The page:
By Sarah Byrnes
An underlying insight in the community resilience movement is that individuals can have the greatest impact locally; i.e., closest to home. But what is local, and what is home?
Here in New England, many of us are coming to see that none of our towns are resilient until all of them are. We recognize that we are nested within larger systems of culture, climate, and exchange, and that many life-sustaining systems are larger-than-local. Our drinking water is managed regionally, and so is energy production, waste management, and many of the “invisible” aspects of our lives. When considering how to make these systems resilient, we must think on a broader scale.
In other words, home is much bigger than the town we name in our mailing address.
It’s certainly possible to think about preparing for the threats of the future—such as climate change and financial collapse—by creating walled-off enclaves of resilience. It’s the “bunker” approach to security, and many in the 1% are already doing it.
But such an approach is morally abhorrent. It’s also impractical. Equity and social justice are intrinsic to true resilience. Gated resilience that is only for the well-off breaks down when neighboring towns try to get basic needs met under challenging conditions. Many argue that inequality itself drives our sense of economic insecurity—especially among the very rich. More walls and more inequity will only exacerbate the cycle of fear and separation.
That’s why we aspire to create a New England that welcomes all neighbors in need—whether from the town next door or around the globe. New England’s regional activists also aspire to support a regional economy, since we believe this scale strikes the best balance between efficiency and resilience. Regional trade played a role in many low-energy, pre-industrial cultures to meet needs that could not be met locally. We’re thinking about a “Whole New England Catalog”—reminiscent of the Whole Earth Catalog from the 1960s—both as a creative way to showcase what’s already produced regionally, as well as to tell some great New England stories.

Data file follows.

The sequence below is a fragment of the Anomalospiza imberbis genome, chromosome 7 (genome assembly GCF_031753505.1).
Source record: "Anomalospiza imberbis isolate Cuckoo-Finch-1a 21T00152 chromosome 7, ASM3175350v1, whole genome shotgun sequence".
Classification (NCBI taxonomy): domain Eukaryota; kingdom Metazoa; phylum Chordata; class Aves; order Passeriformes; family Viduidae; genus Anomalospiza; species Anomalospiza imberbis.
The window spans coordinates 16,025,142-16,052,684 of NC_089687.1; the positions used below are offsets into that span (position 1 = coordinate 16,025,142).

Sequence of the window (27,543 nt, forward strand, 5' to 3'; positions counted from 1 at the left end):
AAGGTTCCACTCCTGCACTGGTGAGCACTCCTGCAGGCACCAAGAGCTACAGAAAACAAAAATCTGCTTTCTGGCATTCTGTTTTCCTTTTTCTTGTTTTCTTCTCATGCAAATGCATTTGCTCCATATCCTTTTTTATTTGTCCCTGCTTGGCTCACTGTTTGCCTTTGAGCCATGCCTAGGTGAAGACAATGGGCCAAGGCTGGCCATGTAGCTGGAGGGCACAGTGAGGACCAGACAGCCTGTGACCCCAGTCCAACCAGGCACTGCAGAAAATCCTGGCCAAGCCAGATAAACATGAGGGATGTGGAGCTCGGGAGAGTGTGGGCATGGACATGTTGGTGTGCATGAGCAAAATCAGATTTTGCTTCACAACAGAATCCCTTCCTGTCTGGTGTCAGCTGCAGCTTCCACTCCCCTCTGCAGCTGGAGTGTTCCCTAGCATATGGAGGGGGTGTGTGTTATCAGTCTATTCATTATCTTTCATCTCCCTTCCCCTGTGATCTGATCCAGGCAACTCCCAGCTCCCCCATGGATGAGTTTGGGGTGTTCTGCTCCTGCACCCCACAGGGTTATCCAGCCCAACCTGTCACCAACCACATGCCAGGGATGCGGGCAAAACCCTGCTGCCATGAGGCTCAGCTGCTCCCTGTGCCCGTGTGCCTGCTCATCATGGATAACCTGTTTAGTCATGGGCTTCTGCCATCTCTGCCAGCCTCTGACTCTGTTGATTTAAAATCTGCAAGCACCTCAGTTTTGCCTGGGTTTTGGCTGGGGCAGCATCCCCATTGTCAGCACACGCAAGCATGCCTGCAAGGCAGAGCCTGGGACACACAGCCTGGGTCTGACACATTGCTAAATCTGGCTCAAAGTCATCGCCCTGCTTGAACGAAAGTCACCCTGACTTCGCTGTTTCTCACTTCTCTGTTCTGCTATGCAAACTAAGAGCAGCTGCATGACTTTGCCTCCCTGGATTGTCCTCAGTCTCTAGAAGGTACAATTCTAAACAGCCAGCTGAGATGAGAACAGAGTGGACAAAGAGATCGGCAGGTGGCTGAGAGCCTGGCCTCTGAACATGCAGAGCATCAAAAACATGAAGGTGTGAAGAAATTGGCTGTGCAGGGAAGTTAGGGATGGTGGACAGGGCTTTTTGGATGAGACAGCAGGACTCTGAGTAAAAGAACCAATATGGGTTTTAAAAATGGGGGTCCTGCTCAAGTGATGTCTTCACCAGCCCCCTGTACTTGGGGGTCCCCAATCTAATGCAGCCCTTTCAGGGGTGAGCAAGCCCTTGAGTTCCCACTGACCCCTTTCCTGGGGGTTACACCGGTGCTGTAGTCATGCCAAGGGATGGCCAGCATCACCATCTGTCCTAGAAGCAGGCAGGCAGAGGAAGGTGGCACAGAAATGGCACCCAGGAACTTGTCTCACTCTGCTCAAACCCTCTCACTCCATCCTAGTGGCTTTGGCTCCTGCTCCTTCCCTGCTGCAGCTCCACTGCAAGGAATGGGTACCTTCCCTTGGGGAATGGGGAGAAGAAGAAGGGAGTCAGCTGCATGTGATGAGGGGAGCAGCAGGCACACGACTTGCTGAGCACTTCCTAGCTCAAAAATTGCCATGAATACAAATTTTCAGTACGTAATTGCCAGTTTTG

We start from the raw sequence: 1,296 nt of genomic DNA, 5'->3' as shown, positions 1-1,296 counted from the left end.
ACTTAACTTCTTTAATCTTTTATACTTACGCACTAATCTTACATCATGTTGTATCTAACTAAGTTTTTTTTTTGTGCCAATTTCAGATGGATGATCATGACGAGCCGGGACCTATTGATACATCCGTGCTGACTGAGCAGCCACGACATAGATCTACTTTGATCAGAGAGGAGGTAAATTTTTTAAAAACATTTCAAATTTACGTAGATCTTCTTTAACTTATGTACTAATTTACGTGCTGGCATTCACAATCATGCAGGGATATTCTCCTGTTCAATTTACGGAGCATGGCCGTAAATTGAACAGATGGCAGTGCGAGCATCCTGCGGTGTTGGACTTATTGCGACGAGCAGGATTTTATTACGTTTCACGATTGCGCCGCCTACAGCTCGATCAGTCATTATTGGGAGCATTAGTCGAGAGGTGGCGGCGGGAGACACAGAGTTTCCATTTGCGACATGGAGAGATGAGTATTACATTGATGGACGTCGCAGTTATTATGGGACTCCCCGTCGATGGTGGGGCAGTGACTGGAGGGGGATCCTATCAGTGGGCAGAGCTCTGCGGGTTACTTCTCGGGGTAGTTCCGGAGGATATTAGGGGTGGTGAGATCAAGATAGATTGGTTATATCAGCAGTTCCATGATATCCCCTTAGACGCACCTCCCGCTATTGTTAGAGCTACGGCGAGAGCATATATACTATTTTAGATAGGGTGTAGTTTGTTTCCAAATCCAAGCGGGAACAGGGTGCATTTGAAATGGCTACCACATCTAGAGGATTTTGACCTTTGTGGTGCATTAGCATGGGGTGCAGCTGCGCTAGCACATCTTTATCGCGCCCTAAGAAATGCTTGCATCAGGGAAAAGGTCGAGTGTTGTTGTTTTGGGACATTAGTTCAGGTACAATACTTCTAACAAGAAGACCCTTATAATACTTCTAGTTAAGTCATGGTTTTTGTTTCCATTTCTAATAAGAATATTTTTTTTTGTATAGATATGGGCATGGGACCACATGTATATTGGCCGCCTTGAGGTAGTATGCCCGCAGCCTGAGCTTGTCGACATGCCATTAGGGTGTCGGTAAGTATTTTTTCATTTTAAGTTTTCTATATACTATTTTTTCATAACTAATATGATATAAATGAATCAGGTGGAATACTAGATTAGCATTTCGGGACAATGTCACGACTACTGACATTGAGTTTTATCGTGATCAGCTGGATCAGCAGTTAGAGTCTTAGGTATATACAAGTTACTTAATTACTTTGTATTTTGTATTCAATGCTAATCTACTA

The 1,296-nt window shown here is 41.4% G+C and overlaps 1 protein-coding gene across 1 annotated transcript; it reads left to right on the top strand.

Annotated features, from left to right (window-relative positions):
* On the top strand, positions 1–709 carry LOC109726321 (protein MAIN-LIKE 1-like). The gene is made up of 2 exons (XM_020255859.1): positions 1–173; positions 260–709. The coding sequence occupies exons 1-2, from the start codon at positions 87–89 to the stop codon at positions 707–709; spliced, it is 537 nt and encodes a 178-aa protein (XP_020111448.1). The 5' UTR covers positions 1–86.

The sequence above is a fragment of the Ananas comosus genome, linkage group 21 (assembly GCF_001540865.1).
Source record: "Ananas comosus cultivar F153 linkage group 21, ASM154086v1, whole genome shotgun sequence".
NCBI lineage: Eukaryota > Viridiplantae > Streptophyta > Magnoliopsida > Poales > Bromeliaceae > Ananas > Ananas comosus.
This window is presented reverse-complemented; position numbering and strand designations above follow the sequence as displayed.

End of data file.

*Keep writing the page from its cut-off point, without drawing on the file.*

Last, and perhaps most important, we are getting to know our regional neighbors. New Englanders have gathered together at several region-wide gatherings to share stories and inspire each other. We’ve learned about everything from permaculture and herbal medicine to state banks, co-ops, and online outreach from each other.
The basic truth is that we’re enriched by our connections. We want to enhance the web of relationships among us, and heal the divisions of race and class that have separated us. With resilient relationships in place, we’re hopeful that New England can truly thrive—no matter what the future brings.
Sarah Byrnes is the Co-Director of the New Economy Transition in New England, a program of the Institute for Policy Studies. She supports the local “Jamaica Plain New Economy Transition” pilot program and work to enhance the resilience of the New England region as a whole.